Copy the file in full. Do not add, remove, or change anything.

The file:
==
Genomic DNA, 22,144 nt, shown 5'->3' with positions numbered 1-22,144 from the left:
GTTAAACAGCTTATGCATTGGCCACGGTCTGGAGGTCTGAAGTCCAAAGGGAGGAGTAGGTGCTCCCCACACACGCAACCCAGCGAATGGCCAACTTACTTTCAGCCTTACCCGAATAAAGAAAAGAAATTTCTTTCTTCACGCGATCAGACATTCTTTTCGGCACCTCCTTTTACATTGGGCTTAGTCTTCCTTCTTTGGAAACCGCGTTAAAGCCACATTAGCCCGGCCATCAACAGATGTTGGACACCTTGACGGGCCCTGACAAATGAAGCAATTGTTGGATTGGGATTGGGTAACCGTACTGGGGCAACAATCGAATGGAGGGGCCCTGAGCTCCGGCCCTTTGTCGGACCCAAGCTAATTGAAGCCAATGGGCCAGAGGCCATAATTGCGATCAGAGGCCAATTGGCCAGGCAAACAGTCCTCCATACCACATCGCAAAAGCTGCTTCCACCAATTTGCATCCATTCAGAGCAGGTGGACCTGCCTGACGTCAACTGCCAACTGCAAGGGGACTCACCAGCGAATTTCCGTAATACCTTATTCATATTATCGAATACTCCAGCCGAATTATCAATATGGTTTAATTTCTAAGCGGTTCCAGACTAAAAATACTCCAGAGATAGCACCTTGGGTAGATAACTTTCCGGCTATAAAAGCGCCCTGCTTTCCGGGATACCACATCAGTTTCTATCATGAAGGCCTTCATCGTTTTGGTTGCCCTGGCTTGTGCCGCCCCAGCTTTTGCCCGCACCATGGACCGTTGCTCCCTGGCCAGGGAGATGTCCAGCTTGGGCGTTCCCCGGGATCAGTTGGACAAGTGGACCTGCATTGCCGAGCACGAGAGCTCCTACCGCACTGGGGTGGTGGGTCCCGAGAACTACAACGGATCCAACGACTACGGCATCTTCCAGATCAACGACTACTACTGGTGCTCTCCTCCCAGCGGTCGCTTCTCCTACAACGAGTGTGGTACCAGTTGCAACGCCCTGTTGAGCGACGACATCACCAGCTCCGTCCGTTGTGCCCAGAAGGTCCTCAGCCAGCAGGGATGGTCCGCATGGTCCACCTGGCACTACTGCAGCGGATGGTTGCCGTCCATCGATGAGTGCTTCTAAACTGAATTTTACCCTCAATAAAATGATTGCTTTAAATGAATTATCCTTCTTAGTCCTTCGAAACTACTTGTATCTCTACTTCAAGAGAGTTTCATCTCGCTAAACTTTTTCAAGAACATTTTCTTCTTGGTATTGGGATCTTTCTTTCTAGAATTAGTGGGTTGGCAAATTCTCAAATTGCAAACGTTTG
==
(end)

Genomic DNA, 22,144 nt, shown 5'->3' with positions numbered 1-22,144 from the left:
GTTAAACAGCTTATGCATTGGCCACGGTCTGGAGGTCTGAAGTCCAAAGGGAGGAGTAGGTGCTCCCCACACACGCAACCCAGCGAATGGCCAACTTACTTTCAGCCTTACCCGAATAAAGAAAAGAAATTTCTTTCTTCACGCGATCAGACATTCTTTTCGGCACCTCCTTTTACATTGGGCTTAGTCTTCCTTCTTTGGAAACCGCGTTAAAGCCACATTAGCCCGGCCATCAACAGATGTTGGACACCTTGACGGGCCCTGACAAATGAAGCAATTGTTGGATTGGGATTGGGTAACCGTACTGGGGCAACAATCGAATGGAGGGGCCCTGAGCTCCGGCCCTTTGTCGGACCCAAGCTAATTGAAGCCAATGGGCCAGAGGCCATAATTGCGATCAGAGGCCAATTGGCCAGGCAAACAGTCCTCCATACCACATCGCAAAAGCTGCTTCCACCAATTTGCATCCATTCAGAGCAGGTGGACCTGCCTGACGTCAACTGCCAACTGCAAGGGGACTCACCAGCGAATTTCCGTAATACCTTATTCATATTATCGAATACTCCAGCCGAATTATCAATATGGTTTAATTTCTAAGCGGTTCCAGACTAAAAATACTCCAGAGATAGCACCTTGGGTAGATAACTTTCCGGCTATAAAAGCGCCCTGCTTTCCGGGATACCACATCAGTTTCTATCATGAAGGCCTTCATCGTTTTGGTTGCCCTGGCTTGTGCCGCCCCAGCTTTTGCCCGCACCATGGACCGTTGCTCCCTGGCCAGGGAGATGTCCAGCTTGGGCGTTCCCCGGGATCAGTTGGACAAGTGGACCTGCATTGCCGAGCACGAGAGCTCCTACCGCACTGGGGTGGTGGGTCCCGAGAACTACAACGGATCCAACGACTACGGCATCTTCCAGATCAACGACTACTACTGGTGCTCTCCTCCCAGCGGTCGCTTCTCCTACAACGAGTGTGGTACCAGTTGCAACGCCCTGTTGAGCGACGACATCACCAGCTCCGTCCGTTGTGCCCAGAAGGTCCTCAGCCAGCAGGGATGGTCCGCATGGTCCACCTGGCACTACTGCAGCGGATGGTTGCCGTCCATCGATGAGTGCTTCTAAACTGAATTTTACCCTCAATAAAATGATTGCTTTAAATGAATTATCCTTCTTAGTCCTTCGAAACTACTTGTATCTCTACTTCAAGAGAGTTTCATCTCGCTAAACTTTTTCAAGAACATTTTCTTCTTGGTATTGGGATCTTTCTTTCTAGAATTAGTGGGTTGGCAAATTCTCAAATTGCAAACGTTTG